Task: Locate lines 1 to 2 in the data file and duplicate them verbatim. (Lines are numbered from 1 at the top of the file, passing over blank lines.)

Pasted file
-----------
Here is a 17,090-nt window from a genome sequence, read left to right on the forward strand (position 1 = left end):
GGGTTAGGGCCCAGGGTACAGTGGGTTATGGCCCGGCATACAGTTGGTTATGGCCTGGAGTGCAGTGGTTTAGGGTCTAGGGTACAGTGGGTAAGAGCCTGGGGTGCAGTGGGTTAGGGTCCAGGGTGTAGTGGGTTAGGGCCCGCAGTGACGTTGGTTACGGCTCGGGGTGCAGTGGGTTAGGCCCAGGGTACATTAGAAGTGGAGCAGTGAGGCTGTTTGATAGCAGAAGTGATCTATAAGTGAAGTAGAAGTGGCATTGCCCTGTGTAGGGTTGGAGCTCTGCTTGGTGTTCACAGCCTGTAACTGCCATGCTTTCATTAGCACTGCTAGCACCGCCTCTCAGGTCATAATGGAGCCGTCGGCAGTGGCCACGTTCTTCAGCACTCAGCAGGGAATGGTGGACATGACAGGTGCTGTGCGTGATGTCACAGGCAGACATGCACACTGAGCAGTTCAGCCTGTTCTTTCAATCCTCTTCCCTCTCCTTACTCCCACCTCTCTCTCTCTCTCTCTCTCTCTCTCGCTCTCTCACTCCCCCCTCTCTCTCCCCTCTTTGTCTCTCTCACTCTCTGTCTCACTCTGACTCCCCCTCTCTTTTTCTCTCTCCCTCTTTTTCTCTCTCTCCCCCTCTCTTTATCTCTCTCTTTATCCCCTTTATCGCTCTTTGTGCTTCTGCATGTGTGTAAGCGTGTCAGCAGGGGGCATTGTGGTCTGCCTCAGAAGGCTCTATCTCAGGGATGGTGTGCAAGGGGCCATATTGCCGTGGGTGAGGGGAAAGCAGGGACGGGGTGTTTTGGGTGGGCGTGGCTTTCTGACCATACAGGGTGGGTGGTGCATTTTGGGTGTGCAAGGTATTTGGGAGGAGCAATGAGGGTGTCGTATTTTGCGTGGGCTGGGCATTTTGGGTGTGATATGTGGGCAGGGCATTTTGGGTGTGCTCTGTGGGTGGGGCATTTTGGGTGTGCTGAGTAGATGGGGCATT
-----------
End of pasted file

Here is a 17,090-nt window from a genome sequence, read left to right on the forward strand (position 1 = left end):
GGGTTAGGGCCCAGGGTACAGTGGGTTATGGCCCGGCATACAGTTGGTTATGGCCTGGAGTGCAGTGGTTTAGGGTCTAGGGTACAGTGGGTAAGAGCCTGGGGTGCAGTGGGTTAGGGTCCAGGGTGTAGTGGGTTAGGGCCCGCAGTGACGTTGGTTACGGCTCGGGGTGCAGTGGGTTAGGCCCAGGGTACATTAGAAGTGGAGCAGTGAGGCTGTTTGATAGCAGAAGTGATCTATAAGTGAAGTAGAAGTGGCATTGCCCTGTGTAGGGTTGGAGCTCTGCTTGGTGTTCACAGCCTGTAACTGCCATGCTTTCATTAGCACTGCTAGCACCGCCTCTCAGGTCATAATGGAGCCGTCGGCAGTGGCCACGTTCTTCAGCACTCAGCAGGGAATGGTGGACATGACAGGTGCTGTGCGTGATGTCACAGGCAGACATGCACACTGAGCAGTTCAGCCTGTTCTTTCAATCCTCTTCCCTCTCCTTACTCCCACCTCTCTCTCTCTCTCTCTCTCTCTCTCGCTCTCTCACTCCCCCCTCTCTCTCCCCTCTTTGTCTCTCTCACTCTCTGTCTCACTCTGACTCCCCCTCTCTTTTTCTCTCTCCCTCTTTTTCTCTCTCTCCCCCTCTCTTTATCTCTCTCTTTATCCCCTTTATCGCTCTTTGTGCTTCTGCATGTGTGTAAGCGTGTCAGCAGGGGGCATTGTGGTCTGCCTCAGAAGGCTCTATCTCAGGGATGGTGTGCAAGGGGCCATATTGCCGTGGGTGAGGGGAAAGCAGGGACGGGGTGTTTTGGGTGGGCGTGGCTTTCTGACCATACAGGGTGGGTGGTGCATTTTGGGTGTGCAAGGTATTTGGGAGGAGCAATGAGGGTGTCGTATTTTGCGTGGGCTGGGCATTTTGGGTGTGATATGTGGGCAGGGCATTTTGGGTGTGCTCTGTGGGTGGGGCATTTTGGGTGTGCTGAGTAGATGGGGCATT